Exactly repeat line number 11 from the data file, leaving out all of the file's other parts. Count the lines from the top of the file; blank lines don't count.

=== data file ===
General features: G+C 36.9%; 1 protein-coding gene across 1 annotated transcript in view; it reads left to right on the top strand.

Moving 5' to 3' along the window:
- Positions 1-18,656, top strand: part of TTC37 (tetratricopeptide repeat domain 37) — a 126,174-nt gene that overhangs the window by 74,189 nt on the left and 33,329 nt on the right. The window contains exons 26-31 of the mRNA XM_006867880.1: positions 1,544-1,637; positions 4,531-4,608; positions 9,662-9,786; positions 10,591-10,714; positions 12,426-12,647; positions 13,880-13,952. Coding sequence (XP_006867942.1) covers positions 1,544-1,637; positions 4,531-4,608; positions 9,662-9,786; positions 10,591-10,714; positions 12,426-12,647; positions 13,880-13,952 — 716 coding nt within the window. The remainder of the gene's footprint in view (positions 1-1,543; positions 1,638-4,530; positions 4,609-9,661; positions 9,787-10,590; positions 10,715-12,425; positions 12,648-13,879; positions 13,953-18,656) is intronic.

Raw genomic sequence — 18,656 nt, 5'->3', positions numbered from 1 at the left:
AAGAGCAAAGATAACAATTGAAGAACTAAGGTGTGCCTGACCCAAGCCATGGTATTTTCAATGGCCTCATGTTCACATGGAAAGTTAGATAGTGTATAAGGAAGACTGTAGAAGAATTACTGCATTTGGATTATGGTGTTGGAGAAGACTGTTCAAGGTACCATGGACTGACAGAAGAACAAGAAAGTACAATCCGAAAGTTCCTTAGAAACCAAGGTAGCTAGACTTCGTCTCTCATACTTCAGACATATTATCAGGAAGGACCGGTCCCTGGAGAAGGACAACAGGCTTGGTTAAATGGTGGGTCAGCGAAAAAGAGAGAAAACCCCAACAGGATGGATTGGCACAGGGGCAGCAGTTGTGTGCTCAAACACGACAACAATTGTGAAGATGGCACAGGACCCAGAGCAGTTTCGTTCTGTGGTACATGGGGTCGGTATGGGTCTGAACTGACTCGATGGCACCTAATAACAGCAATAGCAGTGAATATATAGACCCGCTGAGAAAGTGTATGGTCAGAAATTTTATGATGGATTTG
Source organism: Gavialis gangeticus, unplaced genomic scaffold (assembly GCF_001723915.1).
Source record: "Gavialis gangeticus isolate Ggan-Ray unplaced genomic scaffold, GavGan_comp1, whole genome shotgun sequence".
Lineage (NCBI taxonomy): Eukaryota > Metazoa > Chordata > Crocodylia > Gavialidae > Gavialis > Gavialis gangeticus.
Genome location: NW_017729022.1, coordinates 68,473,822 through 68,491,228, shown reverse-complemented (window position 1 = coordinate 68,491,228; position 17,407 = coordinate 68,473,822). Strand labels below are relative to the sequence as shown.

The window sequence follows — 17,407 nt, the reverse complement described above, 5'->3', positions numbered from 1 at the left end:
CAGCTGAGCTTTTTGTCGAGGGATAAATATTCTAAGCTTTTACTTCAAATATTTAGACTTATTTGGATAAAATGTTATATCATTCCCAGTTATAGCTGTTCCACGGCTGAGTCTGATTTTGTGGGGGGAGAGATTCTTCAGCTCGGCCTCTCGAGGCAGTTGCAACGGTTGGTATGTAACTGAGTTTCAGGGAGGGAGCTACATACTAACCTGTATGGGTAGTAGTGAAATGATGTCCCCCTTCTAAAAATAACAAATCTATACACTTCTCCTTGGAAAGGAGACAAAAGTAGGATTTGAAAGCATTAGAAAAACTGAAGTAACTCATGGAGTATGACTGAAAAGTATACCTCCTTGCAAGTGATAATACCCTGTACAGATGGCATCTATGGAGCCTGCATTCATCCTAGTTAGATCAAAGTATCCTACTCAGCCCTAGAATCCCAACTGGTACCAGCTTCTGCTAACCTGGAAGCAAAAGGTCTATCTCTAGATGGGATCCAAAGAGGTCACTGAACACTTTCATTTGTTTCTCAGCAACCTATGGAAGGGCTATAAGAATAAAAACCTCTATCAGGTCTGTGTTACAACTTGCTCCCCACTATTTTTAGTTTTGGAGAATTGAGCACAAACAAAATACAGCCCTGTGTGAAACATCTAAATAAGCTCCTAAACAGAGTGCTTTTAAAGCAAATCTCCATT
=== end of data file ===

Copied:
CAGCTGAGCTTTTTGTCGAGGGATAAATATTCTAAGCTTTTACTTCAAATATTTAGACTTATTTGGATAAAATGTTATATCATTCCCAGTTATAGCTGTTCCACGGCTGAGTCTGATTTTGTGGGGGGAGAGATTCTTCAGCTCGGCCTCTCGAGGCAGTTGCAACGGTTGGTATGTAACTGAGTTTCAGGGAGGGAGCTACATACTAACCTGTATGGGTAGTAGTGAAATGATGTCCCCCTTCTAAAAATAACAAATCTATACACTTCTCCTTGGAAAGGAGACAAAAGTAGGATTTGAAAGCATTAGAAAAACTGAAGTAACTCATGGAGTATGACTGAAAAGTATACCTCCTTGCAAGTGATAATACCCTGTACAGATGGCATCTATGGAGCCTGCATTCATCCTAGTTAGATCAAAGTATCCTACTCAGCCCTAGAATCCCAACTGGTACCAGCTTCTGCTAACCTGGAAGCAAAAGGTCTATCTCTAGATGGGATCCAAAGAGGTCACTGAACACTTTCATTTGTTTCTCAGCAACCTATGGAAGGGCTATAAGAATAAAAACCTCTATCAGGTCTGTGTTACAACTTGCTCCCCACTATTTTTAGTTTTGGAGAATTGAGCACAAACAAAATACAGCCCTGTGTGAAACATCTAAATAAGCTCCTAAACAGAGTGCTTTTAAAGCAAATCTCCATT